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Round 4 has come to an end, and so closes one of the most exciting rounds of World Super Bikes in 2019. Will Bautista make it 10 out of 10? Can Jonny Rea end the streak? And can Infinity's Leon Haslam keep building his momentum?

Coming in to the fourth round of the 2019  WSBK championship at Assen in the Netherlands Alvaro Bautista has had a 100% winning start to his World Superbike career with nine wins out of nine races on the Aruba Ducati V4 R and in an effort to equalise things the organisers have given the Ducati team a 250RPM drop in their peak RPM limit following analysis into manufacturer performance from the opening three rounds. In an effort to boost things from the other end Honda have been given a boost of 500RPM.

Regular fans will know that it was only last weekend that round 3 was held in Aragon, Spain so it’s been a busy time for everyone in the paddock

Racing on consecutive weekends is hard work for all concerned, especially when the events are in different countries. The teams needed to pack up tons of equipment in Spain, load it in to their trucks and then haul it over 1000 miles to get it all set up again in Holland.

One man who didn’t race in Spain but would be joining the grid in Holland was Hector Barbera. Like his front running countryman Hector is a GP refugee and it will be interesting to see how he gets on as he gets used to the Kawasaki superbike.

Infinity supported rider Leon Haslam has a great record at Assen, indeed at his last visit here in 2018 he won both of the BSB races, and he has tasted world championship champagne here in the past too.

"I’m lucky enough to have been on the podium at Assen with pretty much every bike I’ve ridden, and I’ve had some great battles with Johnny (Rea) around here too. There are fewer straights at Assen so I think some other bikes should work well here too, we could see six or seven riders battling and hopefully after the way the bike felt on the final day at Motorland Aragon I will be one of them."

His dad, Ron, revealed in an interview that his talented son has been finding that getting used to the WSBK standard Kawasaki has been harder than he thought due to the high specification electronics employed at this level. He said that Leon has had to adapt and change his riding style to suit, but that he’s getting more used to it, and so faster and more confident every time he goes out.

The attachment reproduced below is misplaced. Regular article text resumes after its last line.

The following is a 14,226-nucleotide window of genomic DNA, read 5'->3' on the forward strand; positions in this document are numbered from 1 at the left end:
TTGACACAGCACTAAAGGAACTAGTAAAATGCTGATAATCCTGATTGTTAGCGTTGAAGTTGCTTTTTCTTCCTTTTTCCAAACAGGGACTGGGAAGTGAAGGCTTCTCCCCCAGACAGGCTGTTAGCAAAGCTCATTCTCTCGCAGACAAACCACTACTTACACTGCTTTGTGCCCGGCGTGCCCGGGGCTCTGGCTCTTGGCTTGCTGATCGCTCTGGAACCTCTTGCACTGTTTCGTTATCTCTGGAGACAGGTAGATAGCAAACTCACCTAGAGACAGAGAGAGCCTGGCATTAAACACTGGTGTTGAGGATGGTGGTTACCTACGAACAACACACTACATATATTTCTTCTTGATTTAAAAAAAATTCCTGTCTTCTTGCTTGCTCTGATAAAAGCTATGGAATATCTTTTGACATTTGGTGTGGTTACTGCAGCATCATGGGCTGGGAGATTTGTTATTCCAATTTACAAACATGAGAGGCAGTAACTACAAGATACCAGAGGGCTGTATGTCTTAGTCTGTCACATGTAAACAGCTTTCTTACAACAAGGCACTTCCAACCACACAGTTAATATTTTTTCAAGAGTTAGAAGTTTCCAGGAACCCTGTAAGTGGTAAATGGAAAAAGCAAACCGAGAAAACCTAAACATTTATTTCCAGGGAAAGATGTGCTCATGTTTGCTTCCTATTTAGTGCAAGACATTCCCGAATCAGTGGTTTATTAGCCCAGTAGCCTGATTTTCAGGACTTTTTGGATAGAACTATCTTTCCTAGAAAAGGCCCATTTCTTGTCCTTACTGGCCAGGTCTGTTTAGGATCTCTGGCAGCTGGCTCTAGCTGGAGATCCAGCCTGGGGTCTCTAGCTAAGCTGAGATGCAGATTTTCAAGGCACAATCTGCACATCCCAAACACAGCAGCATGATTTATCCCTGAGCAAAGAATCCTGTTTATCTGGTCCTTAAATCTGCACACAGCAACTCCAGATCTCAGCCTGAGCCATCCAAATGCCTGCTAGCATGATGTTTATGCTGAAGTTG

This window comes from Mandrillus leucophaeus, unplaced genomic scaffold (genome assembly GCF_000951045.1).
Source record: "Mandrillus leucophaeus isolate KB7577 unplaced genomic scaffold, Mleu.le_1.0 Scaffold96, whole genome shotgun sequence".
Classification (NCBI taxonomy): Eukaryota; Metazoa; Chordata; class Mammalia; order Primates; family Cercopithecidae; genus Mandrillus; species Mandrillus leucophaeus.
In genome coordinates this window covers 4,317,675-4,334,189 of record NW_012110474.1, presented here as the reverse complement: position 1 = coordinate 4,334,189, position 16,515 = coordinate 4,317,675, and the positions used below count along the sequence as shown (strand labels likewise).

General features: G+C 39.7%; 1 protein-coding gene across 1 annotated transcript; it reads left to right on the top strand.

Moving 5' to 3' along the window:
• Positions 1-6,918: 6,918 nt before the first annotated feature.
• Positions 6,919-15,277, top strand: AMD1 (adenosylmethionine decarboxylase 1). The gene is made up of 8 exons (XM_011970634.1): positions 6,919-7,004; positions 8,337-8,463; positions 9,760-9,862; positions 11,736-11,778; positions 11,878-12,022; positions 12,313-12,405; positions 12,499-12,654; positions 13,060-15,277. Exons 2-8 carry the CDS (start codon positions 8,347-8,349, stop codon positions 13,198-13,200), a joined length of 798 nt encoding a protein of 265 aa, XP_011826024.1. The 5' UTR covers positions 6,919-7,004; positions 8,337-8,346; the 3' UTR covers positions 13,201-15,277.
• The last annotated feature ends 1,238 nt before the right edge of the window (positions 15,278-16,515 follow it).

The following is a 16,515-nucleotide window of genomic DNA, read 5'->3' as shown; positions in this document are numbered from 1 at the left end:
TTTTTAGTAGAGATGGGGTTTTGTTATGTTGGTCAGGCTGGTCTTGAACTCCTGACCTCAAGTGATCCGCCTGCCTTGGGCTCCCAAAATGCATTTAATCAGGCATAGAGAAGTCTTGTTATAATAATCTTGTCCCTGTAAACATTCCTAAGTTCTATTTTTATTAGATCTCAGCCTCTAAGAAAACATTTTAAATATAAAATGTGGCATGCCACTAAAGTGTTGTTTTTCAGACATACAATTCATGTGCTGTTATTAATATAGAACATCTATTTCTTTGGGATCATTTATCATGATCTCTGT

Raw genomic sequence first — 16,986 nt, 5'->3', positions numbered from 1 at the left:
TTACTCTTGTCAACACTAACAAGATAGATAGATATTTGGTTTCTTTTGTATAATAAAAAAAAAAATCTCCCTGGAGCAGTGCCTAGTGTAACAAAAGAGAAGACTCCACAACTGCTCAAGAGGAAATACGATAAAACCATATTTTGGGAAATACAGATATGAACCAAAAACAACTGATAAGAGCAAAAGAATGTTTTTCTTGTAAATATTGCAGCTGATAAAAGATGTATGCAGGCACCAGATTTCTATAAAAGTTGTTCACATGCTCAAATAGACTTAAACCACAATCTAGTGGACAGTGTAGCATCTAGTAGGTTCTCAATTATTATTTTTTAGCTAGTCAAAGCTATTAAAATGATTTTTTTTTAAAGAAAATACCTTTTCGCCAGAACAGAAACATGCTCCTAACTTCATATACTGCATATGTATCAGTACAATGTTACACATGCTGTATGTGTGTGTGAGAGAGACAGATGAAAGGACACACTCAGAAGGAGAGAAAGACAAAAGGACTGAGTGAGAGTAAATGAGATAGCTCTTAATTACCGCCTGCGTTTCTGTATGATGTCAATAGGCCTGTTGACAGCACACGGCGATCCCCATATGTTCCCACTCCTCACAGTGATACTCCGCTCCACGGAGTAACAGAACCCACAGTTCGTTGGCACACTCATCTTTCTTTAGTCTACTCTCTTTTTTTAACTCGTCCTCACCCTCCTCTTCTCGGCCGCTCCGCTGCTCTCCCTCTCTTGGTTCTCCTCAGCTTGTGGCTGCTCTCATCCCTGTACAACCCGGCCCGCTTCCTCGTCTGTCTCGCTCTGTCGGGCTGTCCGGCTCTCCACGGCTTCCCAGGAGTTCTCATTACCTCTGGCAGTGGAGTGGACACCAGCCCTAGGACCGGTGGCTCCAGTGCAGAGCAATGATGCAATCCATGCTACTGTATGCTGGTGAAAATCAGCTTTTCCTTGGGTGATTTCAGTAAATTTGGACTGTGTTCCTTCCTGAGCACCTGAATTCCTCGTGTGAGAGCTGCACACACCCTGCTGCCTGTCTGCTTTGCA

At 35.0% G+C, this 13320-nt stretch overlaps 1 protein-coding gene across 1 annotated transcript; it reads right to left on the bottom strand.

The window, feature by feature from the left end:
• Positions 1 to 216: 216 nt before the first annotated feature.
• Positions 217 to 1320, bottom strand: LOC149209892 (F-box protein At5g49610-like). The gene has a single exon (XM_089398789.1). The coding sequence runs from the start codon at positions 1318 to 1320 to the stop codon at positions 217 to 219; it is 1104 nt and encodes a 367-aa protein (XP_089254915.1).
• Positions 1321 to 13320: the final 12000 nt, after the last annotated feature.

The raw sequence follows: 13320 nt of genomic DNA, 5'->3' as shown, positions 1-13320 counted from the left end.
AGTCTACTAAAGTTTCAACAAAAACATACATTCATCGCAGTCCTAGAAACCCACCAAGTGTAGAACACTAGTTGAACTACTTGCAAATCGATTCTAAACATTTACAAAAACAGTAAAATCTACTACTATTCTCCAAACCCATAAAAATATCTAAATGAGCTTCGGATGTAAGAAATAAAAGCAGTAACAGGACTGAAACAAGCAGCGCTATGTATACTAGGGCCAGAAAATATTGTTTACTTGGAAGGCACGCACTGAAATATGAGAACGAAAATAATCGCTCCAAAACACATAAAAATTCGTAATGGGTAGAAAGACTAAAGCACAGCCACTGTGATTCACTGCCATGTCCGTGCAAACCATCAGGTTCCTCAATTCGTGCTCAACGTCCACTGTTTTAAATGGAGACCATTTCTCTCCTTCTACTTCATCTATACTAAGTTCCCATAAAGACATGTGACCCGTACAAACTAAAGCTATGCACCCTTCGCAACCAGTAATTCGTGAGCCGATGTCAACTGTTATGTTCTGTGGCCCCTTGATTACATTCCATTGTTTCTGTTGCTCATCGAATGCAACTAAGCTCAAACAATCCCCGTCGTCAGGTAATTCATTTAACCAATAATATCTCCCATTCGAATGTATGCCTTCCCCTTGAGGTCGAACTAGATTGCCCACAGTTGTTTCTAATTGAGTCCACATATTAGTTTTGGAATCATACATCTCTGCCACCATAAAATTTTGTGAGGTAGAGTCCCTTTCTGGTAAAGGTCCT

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Free practice on Friday at the 4.5km (2.8 miles) circuit came to an early halt when a spectating hare needed to be shuffled back to the public enclosures after trying to get a bit closer to the on-track action than is allowable.

It was a good day for Leon as he finished the chilly day near the top of the table.

 “I am really happy because I did not expect to be third quickest. Our plan was to do this morning with a hard tyre and this afternoon with a soft tyre and we did over race distance in both sessions. So, to just use two tyres over the whole day I am really happy. Always Assen is close, one tenth here, one tenth there, and the race is always a close battle. There are a few areas I want to improve in still, but so far so good. The biggest thing is to keep the tyre temperature up. Normally in these conditions the SC0 would never last but the new bigger profile tyre is lasting just unbelievably.”

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Superpole on Saturday morning was cut a little short after a red flag was brought out with a minute and a half left in the session due to an incident involving Kiyonari and Razgatlioglu, just when quite a few people were warming up for their fastest lap attempt. Fortuitously for the undefeated championship leader he had literally just set his best lap time of the weekend and so it was he who was going to be on pole position for the first two races. His time was less than a tenth quicker than Van Der Mark’s, in fact the top eight were covered by less than eight tenths of a second. It looked like Leon’s prediction for a close top six or seven was correct, and he was right in the mix on the second row in fifth place.

So, the scene was set for a great race in the afternoon but it wasn’t to be due to mother nature turning the renowned Dutch Cathedral of speed in to the Cathedral of snow.

Race one came very close to starting, the riders completed their out lap and found themselves on the grid ready to race as the very heavy background clouds found their way overhead and snow descended on hapless riders and teams. Everyone was forced to scramble off of the grid to seek shelter from the elements as heavy hail joined the party

While there were still quite a few hours of daylight left the cold was what meant that proceedings for the day were cancelled. Cold tearing of tyres where the tread delaminates from the carcass due to the difference between inner and outer layer temperatures of the rubber was one real possibility, and the other problem is that race tyres simply don’t work in the cold. In fact, Pirelli recommend that they be stored in condition of at least 5 degrees Celsius.

The damp conditions combined with very low temperatures were enough to convince Race Direction to cancel Saturday’s race in order to guarantee the riders’ safety. This was a move welcomed by riders. Leon Had this to say.